My brother saves lives for a living.

I have never shared with anyone that I once questioned my own choice of career.

Can you blame me? I am engulfed (always the lover of puns) in a family of firefighters, cops, nurses, teachers and a priest.


So let’s just say this impassioned writer with a business degree felt a little misdirected in my twenties. Believe me, I wanted to be the brave and selfless public servant. I just didn’t have it in me.

I would wager to say I did have the selfless thing down – somewhat easy to come by in my family of origin.

It was the bravery which had me stumped.

I was like chocolate, a hot gooey mess – or so the expression goes.

Not in the overall scheme of things…

Just in terms of life and death.

The rainbow and butterflies, the cup is half-full kinda girl could not face tragedy or sadness of any kind. I was absolutely unable to comprehend how my family could find the strength to deal with such things each and every day.

But they did and they do…continue to gracefully confront the severe contrast of this wondrous world’s highs and lows.

Me, I just want to keep writing about love, butterflies, and rainbows.

Why do they do it?

The obvious answer is two-fold.

It is the intersection of making a profound difference while witnessing the miracles which perpetually unfold around us.

Eventually, in between the proud moments, you forget the risks which accompany such bravery.

And then, every so often, you are reminded when a slight burn makes its way outside the protective gear or a floor gives way while fighting a fire. And of course, when the occasional story makes its way home.

My brother likes to say he has angels.

A few short months ago, he reminds his wife of this as he stops for fuel while returning from a firefighters reunion in Florida.

My sister-in-law has a nagging feeling. It is something within their own family they jokingly refer to as ‘mommy’s radar.’ She implores my brother to find rest for the evening despite it is only a bit past three in the afternoon.

They continue their back and forth.

Again, in the professional world of risking life daily you become so accustomed to it you must worry less or you would not function. Therefore, my sister-in-law has long learned to live the life of wife to a fireman. However, on this particular day, she can’t quell her fears.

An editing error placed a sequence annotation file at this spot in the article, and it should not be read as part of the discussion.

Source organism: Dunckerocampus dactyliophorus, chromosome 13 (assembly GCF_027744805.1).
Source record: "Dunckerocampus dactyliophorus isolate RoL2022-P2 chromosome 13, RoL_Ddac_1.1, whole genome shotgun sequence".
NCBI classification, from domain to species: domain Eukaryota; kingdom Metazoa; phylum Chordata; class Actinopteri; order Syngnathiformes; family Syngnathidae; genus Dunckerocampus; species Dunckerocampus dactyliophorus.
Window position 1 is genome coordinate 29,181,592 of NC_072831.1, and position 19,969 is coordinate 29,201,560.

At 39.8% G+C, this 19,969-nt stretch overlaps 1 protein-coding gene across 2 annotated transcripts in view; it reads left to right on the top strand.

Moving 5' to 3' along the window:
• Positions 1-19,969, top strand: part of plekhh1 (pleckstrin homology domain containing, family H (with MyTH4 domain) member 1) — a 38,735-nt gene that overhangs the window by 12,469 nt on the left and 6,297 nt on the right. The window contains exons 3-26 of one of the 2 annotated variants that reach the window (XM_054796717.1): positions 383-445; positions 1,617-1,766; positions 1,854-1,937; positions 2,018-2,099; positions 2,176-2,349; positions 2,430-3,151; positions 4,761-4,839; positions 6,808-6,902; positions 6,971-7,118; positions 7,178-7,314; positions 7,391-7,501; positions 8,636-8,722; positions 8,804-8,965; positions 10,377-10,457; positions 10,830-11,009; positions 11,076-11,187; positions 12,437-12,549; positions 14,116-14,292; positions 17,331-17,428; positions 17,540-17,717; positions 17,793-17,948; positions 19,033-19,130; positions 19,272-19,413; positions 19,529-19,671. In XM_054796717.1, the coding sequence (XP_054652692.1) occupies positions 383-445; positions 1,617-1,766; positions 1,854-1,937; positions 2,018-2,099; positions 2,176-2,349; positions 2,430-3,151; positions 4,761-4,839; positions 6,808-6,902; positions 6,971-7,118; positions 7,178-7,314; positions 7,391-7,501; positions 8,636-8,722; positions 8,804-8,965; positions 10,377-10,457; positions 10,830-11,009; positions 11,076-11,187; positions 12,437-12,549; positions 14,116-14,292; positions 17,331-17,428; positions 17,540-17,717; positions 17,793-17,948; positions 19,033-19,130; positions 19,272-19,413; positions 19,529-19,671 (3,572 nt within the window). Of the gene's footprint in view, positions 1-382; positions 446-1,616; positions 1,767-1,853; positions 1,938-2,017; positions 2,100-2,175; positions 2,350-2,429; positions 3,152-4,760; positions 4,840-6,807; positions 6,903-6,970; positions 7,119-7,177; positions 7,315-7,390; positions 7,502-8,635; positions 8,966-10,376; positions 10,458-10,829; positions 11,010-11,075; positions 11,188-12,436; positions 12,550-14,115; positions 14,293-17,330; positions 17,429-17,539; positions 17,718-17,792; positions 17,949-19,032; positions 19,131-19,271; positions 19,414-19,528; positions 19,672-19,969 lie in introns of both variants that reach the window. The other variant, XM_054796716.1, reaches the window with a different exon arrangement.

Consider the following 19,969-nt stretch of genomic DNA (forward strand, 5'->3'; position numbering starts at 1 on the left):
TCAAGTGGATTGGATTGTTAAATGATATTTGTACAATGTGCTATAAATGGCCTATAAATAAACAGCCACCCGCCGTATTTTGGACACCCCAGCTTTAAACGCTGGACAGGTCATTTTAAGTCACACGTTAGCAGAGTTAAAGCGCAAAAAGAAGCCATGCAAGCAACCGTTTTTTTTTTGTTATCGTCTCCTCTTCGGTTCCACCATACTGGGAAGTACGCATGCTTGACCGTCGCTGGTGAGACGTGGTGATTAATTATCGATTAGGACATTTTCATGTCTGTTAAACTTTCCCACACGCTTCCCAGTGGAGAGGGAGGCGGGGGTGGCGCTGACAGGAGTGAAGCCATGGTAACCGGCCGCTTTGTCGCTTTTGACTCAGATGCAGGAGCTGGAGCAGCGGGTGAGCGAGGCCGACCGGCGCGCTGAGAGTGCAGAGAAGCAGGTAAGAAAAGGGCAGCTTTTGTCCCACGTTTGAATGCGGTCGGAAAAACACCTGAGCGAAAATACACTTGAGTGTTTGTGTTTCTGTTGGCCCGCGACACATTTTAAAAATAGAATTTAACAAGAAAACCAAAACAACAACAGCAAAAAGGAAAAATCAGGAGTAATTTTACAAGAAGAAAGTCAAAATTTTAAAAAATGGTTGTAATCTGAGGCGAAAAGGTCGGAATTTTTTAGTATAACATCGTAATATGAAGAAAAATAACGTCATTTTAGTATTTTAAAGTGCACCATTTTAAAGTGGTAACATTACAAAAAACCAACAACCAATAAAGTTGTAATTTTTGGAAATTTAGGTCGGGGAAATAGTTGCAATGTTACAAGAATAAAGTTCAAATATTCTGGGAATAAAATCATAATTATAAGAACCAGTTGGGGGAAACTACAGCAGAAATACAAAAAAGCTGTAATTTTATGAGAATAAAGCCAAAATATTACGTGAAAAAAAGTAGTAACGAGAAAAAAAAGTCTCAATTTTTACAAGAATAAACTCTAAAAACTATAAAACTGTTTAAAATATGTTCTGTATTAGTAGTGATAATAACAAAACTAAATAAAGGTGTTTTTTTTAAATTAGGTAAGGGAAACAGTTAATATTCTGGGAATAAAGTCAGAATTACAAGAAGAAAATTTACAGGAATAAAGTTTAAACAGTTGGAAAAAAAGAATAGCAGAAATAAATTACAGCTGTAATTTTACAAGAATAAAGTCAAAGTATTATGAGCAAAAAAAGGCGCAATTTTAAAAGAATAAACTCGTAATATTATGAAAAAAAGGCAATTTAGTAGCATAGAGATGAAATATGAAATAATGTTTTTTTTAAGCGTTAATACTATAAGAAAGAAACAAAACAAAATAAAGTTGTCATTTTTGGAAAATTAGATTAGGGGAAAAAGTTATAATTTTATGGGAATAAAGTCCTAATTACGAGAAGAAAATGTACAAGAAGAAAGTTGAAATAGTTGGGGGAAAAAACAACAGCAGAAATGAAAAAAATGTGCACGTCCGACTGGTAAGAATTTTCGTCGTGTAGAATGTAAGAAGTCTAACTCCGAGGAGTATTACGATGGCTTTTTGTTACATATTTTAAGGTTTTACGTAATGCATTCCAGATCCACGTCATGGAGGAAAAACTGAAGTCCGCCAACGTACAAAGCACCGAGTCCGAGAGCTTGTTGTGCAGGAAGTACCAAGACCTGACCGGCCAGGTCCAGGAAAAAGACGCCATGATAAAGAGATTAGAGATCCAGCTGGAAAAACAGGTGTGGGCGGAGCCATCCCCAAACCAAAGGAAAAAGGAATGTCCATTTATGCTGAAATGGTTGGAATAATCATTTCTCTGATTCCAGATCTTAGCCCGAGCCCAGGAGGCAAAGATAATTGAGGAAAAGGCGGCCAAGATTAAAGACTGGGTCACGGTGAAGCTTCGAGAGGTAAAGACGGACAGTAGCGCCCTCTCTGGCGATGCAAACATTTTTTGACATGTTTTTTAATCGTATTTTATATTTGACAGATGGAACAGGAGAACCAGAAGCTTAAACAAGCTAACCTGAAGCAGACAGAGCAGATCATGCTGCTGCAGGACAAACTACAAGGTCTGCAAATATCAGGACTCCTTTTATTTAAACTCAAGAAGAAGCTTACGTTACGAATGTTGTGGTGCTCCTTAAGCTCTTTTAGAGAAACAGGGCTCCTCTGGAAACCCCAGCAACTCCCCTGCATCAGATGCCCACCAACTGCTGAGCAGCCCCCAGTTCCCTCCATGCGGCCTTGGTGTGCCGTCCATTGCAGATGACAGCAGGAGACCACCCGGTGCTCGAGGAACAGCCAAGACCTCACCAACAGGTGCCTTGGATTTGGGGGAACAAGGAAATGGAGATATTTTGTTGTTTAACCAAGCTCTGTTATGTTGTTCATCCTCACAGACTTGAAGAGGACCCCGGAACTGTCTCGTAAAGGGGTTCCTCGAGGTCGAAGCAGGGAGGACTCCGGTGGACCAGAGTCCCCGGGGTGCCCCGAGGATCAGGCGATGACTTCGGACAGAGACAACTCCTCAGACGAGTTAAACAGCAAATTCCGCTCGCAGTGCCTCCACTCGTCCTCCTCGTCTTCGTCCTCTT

My brother inquires why the fuss as she generally does not worry about him?

She has no answer to that question but insists nonetheless.

He assures her not to worry and follows with ‘You know I have angels.”

In the next hour, my brother will fly off his motorcycle on I-95 while traveling through South Carolina.

It is a moment which brings the phone call that now leaves this writer unable to read the words I pound on these keys. The tears still overrun themselves while attempting an escape from my eyes.

Miraculously, my brother survives and is medivac-ed to a trauma center ICU.

I enter his room with one of his three boys relieved at the sight of his handsome face. There are several breathing tubes and oxygen which assist him while doctors and nurses continue to treat and monitor his critical injuries.

We exit only minutes later as my brother is now struggling for every breath.

We walk towards the waiting room and find our seats.

I am fairly certain I understand a part of what my nephew is feeling. No child is prepared to see their parent look vulnerable for the first time.

Add to that you have an age defying, Harley riding father who still has the ability to be the first guy in on a fire and it is a much harder fall from grace.

I search for words of comfort.

“It’s hard to see your dad that way, isn’t it?” I ask.

“Yes,” he responds.

“Don’t worry,” I tell him. “Your father is going to be fine because he has a story to tell.”

It is one of extreme faith.

It is about a man who stood witness and boldly proclaimed he has angels.

The kind of story that accompanies his professional brand of bravery.

The miraculous in the severe contrast of this wondrous world’s highs and lows.

The type I was too fearful to live but was ultimately meant to write about.

What SQuire Rushnell calls a Godwink.


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